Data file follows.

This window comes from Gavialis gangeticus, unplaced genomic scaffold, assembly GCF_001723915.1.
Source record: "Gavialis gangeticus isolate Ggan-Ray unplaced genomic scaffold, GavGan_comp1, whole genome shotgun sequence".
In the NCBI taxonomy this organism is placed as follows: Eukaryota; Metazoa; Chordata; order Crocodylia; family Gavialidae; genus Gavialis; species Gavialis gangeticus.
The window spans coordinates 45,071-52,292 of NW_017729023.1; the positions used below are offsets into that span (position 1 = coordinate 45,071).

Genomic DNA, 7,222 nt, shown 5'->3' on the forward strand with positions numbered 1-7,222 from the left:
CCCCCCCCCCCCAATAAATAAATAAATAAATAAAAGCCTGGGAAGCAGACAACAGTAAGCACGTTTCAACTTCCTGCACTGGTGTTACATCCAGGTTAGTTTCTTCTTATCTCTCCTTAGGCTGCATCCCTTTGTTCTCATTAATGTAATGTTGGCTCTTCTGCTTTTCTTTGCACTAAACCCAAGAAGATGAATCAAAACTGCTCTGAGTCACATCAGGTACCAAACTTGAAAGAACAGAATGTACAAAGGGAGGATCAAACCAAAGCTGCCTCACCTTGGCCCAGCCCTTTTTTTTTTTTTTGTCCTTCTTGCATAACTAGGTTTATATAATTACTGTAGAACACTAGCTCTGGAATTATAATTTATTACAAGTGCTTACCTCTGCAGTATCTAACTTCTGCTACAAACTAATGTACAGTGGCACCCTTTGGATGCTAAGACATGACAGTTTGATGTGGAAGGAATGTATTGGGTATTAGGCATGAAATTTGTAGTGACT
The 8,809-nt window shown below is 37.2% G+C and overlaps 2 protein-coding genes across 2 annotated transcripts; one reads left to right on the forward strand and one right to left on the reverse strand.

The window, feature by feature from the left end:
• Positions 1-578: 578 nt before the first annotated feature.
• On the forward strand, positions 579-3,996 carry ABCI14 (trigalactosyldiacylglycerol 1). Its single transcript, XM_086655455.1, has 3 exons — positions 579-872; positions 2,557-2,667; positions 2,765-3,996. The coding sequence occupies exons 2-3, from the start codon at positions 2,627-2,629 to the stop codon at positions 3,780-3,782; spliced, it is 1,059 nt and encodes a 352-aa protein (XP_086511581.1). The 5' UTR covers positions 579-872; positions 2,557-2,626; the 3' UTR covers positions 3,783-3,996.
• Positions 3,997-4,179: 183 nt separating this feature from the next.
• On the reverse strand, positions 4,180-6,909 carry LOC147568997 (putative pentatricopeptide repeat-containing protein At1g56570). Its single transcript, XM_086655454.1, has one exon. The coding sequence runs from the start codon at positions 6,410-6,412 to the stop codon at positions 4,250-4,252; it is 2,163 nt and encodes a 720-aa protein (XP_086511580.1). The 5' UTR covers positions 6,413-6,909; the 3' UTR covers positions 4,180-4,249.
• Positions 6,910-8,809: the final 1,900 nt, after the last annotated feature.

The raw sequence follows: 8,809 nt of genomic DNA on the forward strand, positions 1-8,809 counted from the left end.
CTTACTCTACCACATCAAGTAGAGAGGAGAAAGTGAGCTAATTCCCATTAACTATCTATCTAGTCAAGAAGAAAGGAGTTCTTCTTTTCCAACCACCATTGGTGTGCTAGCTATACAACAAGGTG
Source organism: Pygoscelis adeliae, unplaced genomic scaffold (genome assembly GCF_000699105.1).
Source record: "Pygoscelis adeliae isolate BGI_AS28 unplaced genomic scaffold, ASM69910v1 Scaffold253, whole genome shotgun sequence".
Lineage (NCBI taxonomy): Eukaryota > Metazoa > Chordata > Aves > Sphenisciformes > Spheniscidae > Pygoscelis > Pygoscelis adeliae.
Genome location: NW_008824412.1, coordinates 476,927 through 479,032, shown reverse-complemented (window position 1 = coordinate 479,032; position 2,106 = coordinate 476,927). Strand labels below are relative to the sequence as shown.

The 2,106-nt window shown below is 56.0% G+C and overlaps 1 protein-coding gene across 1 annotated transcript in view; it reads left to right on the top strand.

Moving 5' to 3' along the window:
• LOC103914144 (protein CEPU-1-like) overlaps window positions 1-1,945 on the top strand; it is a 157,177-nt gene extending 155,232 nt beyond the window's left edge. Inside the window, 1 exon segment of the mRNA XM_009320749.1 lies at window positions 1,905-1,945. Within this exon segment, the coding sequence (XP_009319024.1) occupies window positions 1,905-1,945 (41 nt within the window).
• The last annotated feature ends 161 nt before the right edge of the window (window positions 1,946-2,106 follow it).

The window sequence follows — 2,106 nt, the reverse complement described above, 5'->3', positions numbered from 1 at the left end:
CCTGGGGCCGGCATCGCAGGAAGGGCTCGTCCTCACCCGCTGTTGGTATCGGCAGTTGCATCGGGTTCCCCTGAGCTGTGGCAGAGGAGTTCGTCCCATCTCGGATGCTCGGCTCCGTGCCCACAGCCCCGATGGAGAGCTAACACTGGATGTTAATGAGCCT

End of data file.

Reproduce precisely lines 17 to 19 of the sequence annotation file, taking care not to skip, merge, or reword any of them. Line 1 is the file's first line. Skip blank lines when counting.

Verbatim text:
Source record: "Pygoscelis adeliae isolate BGI_AS28 unplaced genomic scaffold, ASM69910v1 Scaffold253, whole genome shotgun sequence".
Lineage (NCBI taxonomy): Eukaryota > Metazoa > Chordata > Aves > Sphenisciformes > Spheniscidae > Pygoscelis > Pygoscelis adeliae.
Genome location: NW_008824412.1, coordinates 476,927 through 479,032, shown reverse-complemented (window position 1 = coordinate 479,032; position 2,106 = coordinate 476,927). Strand labels below are relative to the sequence as shown.